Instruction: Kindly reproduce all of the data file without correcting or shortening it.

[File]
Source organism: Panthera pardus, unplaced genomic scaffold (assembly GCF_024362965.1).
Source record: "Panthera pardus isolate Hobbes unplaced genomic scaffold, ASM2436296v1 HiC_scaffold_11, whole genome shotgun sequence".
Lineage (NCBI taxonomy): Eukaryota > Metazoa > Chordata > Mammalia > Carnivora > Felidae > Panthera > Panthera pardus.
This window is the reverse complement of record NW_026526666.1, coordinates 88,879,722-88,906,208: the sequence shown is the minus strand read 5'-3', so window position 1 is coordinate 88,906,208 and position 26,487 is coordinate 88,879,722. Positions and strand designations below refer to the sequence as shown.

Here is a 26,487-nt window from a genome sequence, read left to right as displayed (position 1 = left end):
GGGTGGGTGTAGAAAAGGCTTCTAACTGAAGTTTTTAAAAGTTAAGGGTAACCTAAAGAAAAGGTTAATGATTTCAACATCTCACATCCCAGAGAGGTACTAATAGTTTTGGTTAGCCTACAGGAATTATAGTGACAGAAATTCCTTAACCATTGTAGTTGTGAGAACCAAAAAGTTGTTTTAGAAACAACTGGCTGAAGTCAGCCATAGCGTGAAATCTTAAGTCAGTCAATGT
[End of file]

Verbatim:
Source organism: Panthera pardus, unplaced genomic scaffold (assembly GCF_024362965.1).
Source record: "Panthera pardus isolate Hobbes unplaced genomic scaffold, ASM2436296v1 HiC_scaffold_11, whole genome shotgun sequence".
Lineage (NCBI taxonomy): Eukaryota > Metazoa > Chordata > Mammalia > Carnivora > Felidae > Panthera > Panthera pardus.
This window is the reverse complement of record NW_026526666.1, coordinates 88,879,722-88,906,208: the sequence shown is the minus strand read 5'-3', so window position 1 is coordinate 88,906,208 and position 26,487 is coordinate 88,879,722. Positions and strand designations below refer to the sequence as shown.

Here is a 26,487-nt window from a genome sequence, read left to right as displayed (position 1 = left end):
GGGTGGGTGTAGAAAAGGCTTCTAACTGAAGTTTTTAAAAGTTAAGGGTAACCTAAAGAAAAGGTTAATGATTTCAACATCTCACATCCCAGAGAGGTACTAATAGTTTTGGTTAGCCTACAGGAATTATAGTGACAGAAATTCCTTAACCATTGTAGTTGTGAGAACCAAAAAGTTGTTTTAGAAACAACTGGCTGAAGTCAGCCATAGCGTGAAATCTTAAGTCAGTCAATGT